One of the goals of the Libraries Assessment Committee this year is to test a process improvement tool identified for its applicability in the Libraries. The committee therefore invited Sherrie Tromp of ODL (Center for Organizational Development and Leadership) who co-authored several publications on process improvement and root cause analysis in higher education to attend this meeting to discuss key concepts and procedures in her books.
Sherrie shared copies of two of her books on process improvement and root cause analysis with the committee. She articulated and explained the essential steps of the process improve project once a specific goal for a targeted area is established. The approaches she described work better when the process improvement project involves no more than 7 or 8 people and when the process to be improved is identified at low but critical levels. It was also pointed out that time commitment is a key factor since the project usually takes 3 months. Having a good facilitator who solicits periodic input, keeps all stakeholders informed of the group progress, encourages candid and open discussions, and works with the project group throughout the whole process is also essential. Data-gathering which informs the discussions and helps the group ascertain the "current status" is another key variable. Integrating changes into formal procedures is the last but most challenging step of the whole project. The steps Sherrie outlined and the time required to adequately carry a project out suggest that we should limit the testing to one functional area, rather than several areas as originally anticipated.
Sherrie and Prof. Brent Ruben, Executive Director of ODL, will conduct sessions on Excellence in Higher Education (EHE) for
University Librarian's Cabinet on October 24 and 25. Sherrie pointed out that EHE, adapted from the organizational excellence
framework of the National Institute of Standards and Technology, Malcolm Baldrige National Quality Program, consists of seven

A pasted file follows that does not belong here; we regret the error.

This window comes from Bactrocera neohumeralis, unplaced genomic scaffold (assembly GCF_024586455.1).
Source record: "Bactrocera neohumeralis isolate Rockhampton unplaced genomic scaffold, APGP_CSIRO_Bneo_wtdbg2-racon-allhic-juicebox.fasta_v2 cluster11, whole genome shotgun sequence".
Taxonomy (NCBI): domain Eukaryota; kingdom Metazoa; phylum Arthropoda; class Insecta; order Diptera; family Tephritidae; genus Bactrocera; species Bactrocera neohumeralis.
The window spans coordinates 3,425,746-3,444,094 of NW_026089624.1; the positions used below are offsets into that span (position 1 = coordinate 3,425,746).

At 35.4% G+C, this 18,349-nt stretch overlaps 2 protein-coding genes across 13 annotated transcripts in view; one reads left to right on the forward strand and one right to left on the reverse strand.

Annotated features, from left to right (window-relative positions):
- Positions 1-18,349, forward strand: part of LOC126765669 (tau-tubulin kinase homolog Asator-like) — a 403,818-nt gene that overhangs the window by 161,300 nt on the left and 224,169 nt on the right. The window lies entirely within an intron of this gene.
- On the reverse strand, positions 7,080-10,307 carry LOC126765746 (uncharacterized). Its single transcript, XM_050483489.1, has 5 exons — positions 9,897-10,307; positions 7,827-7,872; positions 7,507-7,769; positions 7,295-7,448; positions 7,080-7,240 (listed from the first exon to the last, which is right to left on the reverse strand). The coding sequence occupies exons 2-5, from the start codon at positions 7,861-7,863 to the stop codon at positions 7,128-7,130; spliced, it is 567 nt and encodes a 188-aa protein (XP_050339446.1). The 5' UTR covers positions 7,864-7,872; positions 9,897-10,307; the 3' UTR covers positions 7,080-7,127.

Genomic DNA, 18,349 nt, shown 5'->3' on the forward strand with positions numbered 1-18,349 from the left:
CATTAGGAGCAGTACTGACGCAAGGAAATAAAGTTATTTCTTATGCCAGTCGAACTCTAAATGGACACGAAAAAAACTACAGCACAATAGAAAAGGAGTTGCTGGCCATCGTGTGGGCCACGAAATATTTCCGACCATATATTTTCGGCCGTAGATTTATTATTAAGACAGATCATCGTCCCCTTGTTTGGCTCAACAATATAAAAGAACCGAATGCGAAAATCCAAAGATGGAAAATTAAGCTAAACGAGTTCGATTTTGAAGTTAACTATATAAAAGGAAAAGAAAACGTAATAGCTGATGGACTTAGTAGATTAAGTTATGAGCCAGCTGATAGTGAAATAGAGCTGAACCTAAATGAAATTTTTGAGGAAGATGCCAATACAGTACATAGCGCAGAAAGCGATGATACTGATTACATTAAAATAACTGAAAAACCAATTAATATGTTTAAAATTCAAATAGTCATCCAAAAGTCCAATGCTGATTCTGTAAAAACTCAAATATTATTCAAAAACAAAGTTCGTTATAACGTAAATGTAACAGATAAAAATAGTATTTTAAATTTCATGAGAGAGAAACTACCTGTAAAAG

major self-assessment categories:
2) Strategic Planning
3) External Focus
4) Information Analysis
6) Process Evaluation and
7) Outcomes and Achievements.
As a result, core processes and important organizational support processes will be identified by the Cabinet based on current strategic priorities. These processes are primary candidates for testing or using the process improvement tool identified to improve the processes which help lead to higher organizational effectiveness. To integrate our work on adopting easy-to-use process improvement tools into the Libraries' overall strategic directions, Samson will try to "strike a chord" of this relationship and connection at the EHE sessions for Cabinet.
The Committee will coordinate RUL's participation in the ARL E-metric pilot project which will begin soon. The E-Metrics project is an effort to explore the feasibility of defining and collecting certain data on the use and value of electronic resources and services. A review of the definitions and "unit of measures" recommended by the project suggests that we may not currently collect data for some aspects of our activities. For instance, we already collect statistics on number of reference questions received, number of answers sent, or not answered, through "Ask a Librarian". We also know over 87 percent of the answered queries were responded to on either the same day or on the next day this past year, and over 96 percent were answered within the "24 to 48 hours" specified in the Ask a Librarian guidelines. It is not clear if we also kept track of how much time we spent per question which is recommended by the E-Metric project. Therefore, we will need to bring these recommended "unit of measures" to the attention of the appropriate Councils. Depending on the merit or usefulness of these measures, we may or may not consider collecting them on a regular basis and simply rely on sampling data.
The next meeting will be held on Wednesday, November 6, 2002 at 9:30 am.